Exploring new functions is an important skill when dealing with a functional programming language like R. We can think of a function as a black box that accept certain inputs (called arguments) and transform them into outputs. Understanding a new function aims to map the relation between inputs and outputs. Importantly, we do not need to understand how the function internally transforms inputs into outputs. Instead, adopting a “functional” perspective on a particular function involves recognizing

  • its purpose: What does this function do? What inputs does it take and what output does it yield?

  • its options: What arguments does this function provide? How do they modify the function’s output?

In the following, we will explore both a simple and a more complex function to illustrate how functions can be understood by studying the relation between their inputs and outputs.

Exploring a simple function

Many functions are almost self-explanatory and relatively easy to use, as they require some data and offer only a small number of arguments that specify how the data is to be processed. Ideally, the name of a function should state what it does. An example of such a straightforward function is the sum() function, which — surprise, surprise — computes the sum of its arguments:

sum(1, 2, -3, 4)
#> [1] 4

This seems trivial, but evaluating ?sum reveals that sum() also allows for an argument na.rm that is set to the logical value of FALSE by default. This arguments essentially asks “Should missing values be removed?”. To see and understand its effects, we need to include a missing value in our numeric arguments. In R, missing values are denoted as NA:

# Calling the function with its default value for na.rm: 
sum(1, 2, -3, NA, 4)
#> [1] NA

# This is the same as:
sum(1, 2, -3, NA, 4, na.rm = FALSE)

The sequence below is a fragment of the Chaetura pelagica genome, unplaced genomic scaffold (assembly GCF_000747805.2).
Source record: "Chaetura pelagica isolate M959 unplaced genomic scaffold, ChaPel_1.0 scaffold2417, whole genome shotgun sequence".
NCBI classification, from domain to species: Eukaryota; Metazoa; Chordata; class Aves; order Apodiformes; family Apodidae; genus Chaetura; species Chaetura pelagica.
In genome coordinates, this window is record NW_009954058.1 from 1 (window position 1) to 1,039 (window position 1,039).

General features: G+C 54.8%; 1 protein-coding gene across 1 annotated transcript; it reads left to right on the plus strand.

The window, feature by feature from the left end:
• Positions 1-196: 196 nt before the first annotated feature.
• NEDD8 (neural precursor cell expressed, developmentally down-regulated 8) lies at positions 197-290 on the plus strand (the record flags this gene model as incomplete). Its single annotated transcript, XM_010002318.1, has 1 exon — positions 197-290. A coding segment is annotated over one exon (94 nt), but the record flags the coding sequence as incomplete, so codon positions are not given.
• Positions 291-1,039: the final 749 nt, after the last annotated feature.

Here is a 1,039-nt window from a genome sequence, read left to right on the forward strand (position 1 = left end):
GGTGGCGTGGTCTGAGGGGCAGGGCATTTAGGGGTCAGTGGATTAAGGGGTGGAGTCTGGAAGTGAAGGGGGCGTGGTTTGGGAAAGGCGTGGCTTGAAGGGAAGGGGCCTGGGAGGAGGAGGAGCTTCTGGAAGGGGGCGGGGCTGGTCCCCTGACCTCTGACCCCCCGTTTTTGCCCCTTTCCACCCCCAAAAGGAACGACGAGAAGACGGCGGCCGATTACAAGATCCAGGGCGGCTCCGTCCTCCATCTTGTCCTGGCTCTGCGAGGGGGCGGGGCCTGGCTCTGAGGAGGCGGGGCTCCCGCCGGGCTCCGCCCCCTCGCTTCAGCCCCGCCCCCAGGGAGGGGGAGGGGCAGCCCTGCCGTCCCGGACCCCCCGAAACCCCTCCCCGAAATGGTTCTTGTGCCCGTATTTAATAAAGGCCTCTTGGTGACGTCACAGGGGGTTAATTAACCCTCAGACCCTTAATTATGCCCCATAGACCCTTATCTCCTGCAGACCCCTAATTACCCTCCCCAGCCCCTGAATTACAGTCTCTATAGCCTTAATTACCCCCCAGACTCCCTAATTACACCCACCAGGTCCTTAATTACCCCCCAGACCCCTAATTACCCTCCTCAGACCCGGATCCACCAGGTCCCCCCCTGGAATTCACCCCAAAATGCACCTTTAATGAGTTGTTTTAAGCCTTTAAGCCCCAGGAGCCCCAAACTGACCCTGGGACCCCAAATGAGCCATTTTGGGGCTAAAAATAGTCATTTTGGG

#> [1] NA

# Note the difference, when na.rm is set to TRUE:
sum(1, 2, - 3, NA, 4, na.rm = TRUE)
#> [1] 4

These explorations show that sum() normally yields a missing value (NA) when its arguments include a missing value (NA), as na.rm = FALSE by default. To instruct the sum() function to ignore or remove missing values from its computation, we need to specify na.rm = TRUE.

Exploring a complex function

Learning to use a more complex function is a bit like being presented with a new toy that comes with many buttons: What happens when we push this one? What if we combine these two, but not this other one? Given the ubiquity of functions in R, understanding how they work is an important skill. Experienced programmers often face a choice between finding and using someone else’s function (that someone surely has written somewhere at some time) and writing your a new function. (We will learn to write our own functions in Chapter 11.)

Exploring unfamiliar functions can be fun — and actually is a bit like conducting empirical research: As functions typically are systematic systems, we can test hypotheses about the effects of their arguments. And discovering the systematic properties of a system can be entertaining and exciting.

To demonstrate this process, the ds4psy package contains a function plot_fn() that — for illustration purposes — intentionally obscures the meaning of its arguments. In the following, we will explore the plot_fn() function to find out what its arguments do.